Amniocentesis is a diagnostic test carried out during pregnancy.

It can assess whether the unborn baby (foetus) could develop, or has developed, an abnormality or serious health condition.

Things that increase the risk of an abnormality include:

  • the mother's age
  • the mother's medical history
  • a family history of inherited genetic conditions

Why and when amniocentesis is used

Amniocentesis can be used to detect a number of conditions, such as:

  • Down's syndrome – a genetic condition that affects a person's physical appearance and mental development
  • spina bifida – a series of birth defects that affect the development of the spine and nervous system
  • sickle cell anaemia – a genetic disorder that causes a person's red blood cells to develop abnormally

Read more about why amniocentesis is used.

Amniocentesis is usually carried out during weeks 15-20 of the pregnancy.

The procedure can be performed earlier than 15 weeks, but this is avoided if possible because it may increase the risk of causing complications or a miscarriage (loss of the pregnancy).

Read more about when amniocentesis is used.

What happens during amniocentesis

Before you have amniocentesis, a healthcare professional will explain the procedure to you, including why they think it's necessary and the benefits and risks.

They'll also tell you about any alternative tests that may be appropriate, such as chorionic villus sampling (CVS).

If you decide to have amniocentesis, you'll usually be asked to sign a consent form.

During the procedure, a needle will be used to extract a sample of amniotic fluid, the fluid that surrounds the foetus in the womb (uterus).

Amniotic fluid contains cells shed from the foetus that can be examined and tested for a number of conditions.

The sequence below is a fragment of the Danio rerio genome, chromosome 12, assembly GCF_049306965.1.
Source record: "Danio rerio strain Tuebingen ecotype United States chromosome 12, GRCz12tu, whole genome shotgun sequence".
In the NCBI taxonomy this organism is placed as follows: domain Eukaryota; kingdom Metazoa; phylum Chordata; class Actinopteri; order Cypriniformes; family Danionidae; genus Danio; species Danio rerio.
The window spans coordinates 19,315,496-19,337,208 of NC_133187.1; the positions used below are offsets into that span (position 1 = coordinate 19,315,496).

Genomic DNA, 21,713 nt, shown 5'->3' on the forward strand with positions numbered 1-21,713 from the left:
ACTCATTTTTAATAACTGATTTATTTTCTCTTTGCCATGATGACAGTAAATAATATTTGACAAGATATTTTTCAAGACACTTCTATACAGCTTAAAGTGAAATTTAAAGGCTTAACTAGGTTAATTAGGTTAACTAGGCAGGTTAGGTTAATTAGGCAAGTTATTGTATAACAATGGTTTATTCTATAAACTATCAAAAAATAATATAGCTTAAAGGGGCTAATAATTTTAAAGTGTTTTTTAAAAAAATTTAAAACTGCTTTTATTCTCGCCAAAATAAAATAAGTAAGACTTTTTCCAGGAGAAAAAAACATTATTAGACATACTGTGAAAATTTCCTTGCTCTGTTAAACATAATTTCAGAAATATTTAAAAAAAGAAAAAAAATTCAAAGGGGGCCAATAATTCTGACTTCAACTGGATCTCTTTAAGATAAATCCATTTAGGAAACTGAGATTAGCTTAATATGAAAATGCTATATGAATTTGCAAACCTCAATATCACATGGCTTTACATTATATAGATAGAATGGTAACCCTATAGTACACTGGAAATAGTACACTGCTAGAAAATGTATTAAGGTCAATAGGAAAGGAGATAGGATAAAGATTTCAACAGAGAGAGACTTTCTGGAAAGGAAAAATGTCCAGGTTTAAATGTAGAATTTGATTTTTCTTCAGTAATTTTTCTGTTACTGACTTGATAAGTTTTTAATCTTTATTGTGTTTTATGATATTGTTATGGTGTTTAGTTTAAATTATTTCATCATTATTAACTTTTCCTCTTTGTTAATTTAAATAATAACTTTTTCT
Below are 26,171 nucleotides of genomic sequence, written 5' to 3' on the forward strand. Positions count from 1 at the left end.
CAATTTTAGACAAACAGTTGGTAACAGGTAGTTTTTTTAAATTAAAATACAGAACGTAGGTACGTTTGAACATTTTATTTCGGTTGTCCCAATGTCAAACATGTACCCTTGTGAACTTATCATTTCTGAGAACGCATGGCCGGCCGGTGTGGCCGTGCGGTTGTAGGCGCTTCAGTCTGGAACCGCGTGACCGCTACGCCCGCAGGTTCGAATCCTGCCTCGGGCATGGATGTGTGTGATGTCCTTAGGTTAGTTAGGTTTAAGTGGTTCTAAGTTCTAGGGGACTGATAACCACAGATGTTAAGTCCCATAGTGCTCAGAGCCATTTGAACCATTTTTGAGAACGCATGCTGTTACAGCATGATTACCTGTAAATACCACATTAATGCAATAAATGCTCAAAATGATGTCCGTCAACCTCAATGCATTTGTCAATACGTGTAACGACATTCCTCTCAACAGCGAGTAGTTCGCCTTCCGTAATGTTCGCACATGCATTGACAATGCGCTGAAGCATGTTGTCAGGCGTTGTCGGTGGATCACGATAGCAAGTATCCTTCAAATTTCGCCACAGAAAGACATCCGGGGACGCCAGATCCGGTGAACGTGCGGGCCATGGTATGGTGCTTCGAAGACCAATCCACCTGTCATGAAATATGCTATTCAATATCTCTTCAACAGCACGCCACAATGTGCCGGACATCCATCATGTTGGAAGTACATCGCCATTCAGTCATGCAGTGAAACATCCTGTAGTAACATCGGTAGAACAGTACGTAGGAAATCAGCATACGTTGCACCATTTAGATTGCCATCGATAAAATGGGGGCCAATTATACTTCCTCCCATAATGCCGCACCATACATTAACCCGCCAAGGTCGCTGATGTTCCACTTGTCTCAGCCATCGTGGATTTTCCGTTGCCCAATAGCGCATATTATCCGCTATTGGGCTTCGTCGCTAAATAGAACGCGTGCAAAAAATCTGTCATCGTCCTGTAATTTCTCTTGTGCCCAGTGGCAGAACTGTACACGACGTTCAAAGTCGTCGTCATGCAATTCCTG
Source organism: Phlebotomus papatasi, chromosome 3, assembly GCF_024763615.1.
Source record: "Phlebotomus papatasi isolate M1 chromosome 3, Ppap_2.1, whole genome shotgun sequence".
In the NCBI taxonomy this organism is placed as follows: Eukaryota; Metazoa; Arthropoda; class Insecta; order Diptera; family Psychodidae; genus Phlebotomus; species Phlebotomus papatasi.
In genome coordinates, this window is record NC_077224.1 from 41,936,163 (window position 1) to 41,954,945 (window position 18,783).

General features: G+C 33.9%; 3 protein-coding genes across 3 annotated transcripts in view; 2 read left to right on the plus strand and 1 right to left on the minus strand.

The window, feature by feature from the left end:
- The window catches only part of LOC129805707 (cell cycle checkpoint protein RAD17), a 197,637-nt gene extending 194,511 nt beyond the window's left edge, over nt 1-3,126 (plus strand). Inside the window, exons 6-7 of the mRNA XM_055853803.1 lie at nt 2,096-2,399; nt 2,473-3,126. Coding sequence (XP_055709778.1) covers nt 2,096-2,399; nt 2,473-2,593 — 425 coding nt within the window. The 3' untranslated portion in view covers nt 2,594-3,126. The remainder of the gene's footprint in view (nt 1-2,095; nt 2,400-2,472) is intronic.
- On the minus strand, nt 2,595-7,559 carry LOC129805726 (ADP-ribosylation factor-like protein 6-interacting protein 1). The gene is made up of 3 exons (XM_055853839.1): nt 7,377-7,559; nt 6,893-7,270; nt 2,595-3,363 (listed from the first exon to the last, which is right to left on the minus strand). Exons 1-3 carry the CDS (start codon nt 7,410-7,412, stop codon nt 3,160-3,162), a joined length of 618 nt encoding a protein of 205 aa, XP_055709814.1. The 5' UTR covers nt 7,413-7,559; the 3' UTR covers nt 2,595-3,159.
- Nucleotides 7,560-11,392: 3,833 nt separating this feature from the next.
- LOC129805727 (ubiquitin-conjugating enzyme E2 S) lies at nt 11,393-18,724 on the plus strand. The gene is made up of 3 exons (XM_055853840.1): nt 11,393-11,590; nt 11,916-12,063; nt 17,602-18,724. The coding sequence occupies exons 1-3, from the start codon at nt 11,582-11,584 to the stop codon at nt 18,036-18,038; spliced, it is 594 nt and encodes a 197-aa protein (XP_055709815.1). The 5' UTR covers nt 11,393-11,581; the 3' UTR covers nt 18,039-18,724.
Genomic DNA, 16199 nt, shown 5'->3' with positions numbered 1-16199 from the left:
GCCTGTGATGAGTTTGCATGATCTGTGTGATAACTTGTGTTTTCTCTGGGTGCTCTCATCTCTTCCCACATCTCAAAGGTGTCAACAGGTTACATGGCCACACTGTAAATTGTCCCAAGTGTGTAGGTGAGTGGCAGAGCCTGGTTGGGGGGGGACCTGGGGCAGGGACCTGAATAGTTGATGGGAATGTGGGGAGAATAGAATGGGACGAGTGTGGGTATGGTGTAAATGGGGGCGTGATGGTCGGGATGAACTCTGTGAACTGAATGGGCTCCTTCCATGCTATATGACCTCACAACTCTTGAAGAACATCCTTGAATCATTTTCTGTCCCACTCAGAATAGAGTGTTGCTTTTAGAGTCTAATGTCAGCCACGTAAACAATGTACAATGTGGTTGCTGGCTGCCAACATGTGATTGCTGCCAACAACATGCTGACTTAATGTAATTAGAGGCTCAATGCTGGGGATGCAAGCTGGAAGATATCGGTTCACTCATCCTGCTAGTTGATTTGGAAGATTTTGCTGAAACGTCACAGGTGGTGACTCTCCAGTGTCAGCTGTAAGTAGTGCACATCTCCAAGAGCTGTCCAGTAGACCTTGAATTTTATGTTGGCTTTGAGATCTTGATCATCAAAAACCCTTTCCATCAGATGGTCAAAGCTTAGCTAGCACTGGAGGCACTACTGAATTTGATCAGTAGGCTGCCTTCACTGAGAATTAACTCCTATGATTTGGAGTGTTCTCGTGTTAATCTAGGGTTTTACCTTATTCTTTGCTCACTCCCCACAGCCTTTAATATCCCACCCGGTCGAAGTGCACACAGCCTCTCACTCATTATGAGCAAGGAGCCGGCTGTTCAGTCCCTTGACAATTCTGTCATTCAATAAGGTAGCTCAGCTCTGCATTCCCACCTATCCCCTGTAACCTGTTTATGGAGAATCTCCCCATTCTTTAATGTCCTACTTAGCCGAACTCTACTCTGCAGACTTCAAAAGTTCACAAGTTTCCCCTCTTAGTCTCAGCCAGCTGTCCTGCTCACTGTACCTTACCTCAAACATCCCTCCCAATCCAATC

Read more about how amniocentesis is performed.

Possible complications

Diagnostic tests, such as amniocentesis, are usually only offered to women when there's a significant risk their baby will develop a serious condition or abnormality.

This is because the procedure is invasive (involves going into the body) and has a small associated risk of miscarriage, estimated to be about 1 in 100.

A bacterial infection is another, but rare, possible complication of amniocentesis. The risk of developing a serious infection from amniocentesis is estimated to be less than 1 in 1,000.

The symptoms of an infection include:

  • a high temperature (fever) of 38ºC (100.4ºF) or above
  • tenderness of your abdomen (tummy)
  • contractions (when your abdomen tightens then relaxes)

Seek immediate medical attention if you've recently had amniocentesis and you experience any of these symptoms.

Read more about the possible complications of amniocentesis.

Your results

After you've had amniocentesis, the amniotic fluid sample taken during the procedure will be tested in a laboratory.

Most women's test results will be negative and their baby won't have any of the disorders that were tested for.

A positive test result means your baby has a disorder that was tested for. The implications of this will be fully discussed with you.

Read more about the results of amniocentesis.

Pregnancy and baby

All you need to know about pregnancy, birth and looking after a baby, including feeding and trying to get pregnant

Page last reviewed: 27/05/2014

Next review due: 27/05/2016